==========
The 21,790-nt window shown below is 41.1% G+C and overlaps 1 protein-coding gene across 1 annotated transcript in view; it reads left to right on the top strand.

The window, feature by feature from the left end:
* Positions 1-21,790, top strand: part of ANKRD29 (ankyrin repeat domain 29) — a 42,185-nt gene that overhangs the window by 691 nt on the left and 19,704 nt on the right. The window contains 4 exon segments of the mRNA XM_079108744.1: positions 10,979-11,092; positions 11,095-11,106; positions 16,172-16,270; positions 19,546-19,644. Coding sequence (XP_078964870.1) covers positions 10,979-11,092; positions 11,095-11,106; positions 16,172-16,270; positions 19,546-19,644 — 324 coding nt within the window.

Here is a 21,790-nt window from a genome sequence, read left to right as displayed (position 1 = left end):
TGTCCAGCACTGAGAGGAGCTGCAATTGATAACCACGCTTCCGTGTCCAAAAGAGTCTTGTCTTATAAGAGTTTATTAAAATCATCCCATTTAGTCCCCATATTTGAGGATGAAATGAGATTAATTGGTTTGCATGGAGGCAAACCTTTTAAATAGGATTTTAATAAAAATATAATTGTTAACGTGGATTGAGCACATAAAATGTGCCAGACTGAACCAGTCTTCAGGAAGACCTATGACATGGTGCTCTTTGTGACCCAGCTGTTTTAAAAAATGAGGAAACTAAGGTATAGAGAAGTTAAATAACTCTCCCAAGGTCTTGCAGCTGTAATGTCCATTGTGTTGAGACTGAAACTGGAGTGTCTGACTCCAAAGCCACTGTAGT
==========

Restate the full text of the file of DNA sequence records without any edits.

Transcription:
The 21,790-nt window shown below is 41.1% G+C and overlaps 1 protein-coding gene across 1 annotated transcript in view; it reads left to right on the top strand.

The window, feature by feature from the left end:
* Positions 1-21,790, top strand: part of ANKRD29 (ankyrin repeat domain 29) — a 42,185-nt gene that overhangs the window by 691 nt on the left and 19,704 nt on the right. The window contains 4 exon segments of the mRNA XM_079108744.1: positions 10,979-11,092; positions 11,095-11,106; positions 16,172-16,270; positions 19,546-19,644. Coding sequence (XP_078964870.1) covers positions 10,979-11,092; positions 11,095-11,106; positions 16,172-16,270; positions 19,546-19,644 — 324 coding nt within the window.

Here is a 21,790-nt window from a genome sequence, read left to right as displayed (position 1 = left end):
TGTCCAGCACTGAGAGGAGCTGCAATTGATAACCACGCTTCCGTGTCCAAAAGAGTCTTGTCTTATAAGAGTTTATTAAAATCATCCCATTTAGTCCCCATATTTGAGGATGAAATGAGATTAATTGGTTTGCATGGAGGCAAACCTTTTAAATAGGATTTTAATAAAAATATAATTGTTAACGTGGATTGAGCACATAAAATGTGCCAGACTGAACCAGTCTTCAGGAAGACCTATGACATGGTGCTCTTTGTGACCCAGCTGTTTTAAAAAATGAGGAAACTAAGGTATAGAGAAGTTAAATAACTCTCCCAAGGTCTTGCAGCTGTAATGTCCATTGTGTTGAGACTGAAACTGGAGTGTCTGACTCCAAAGCCACTGTAGT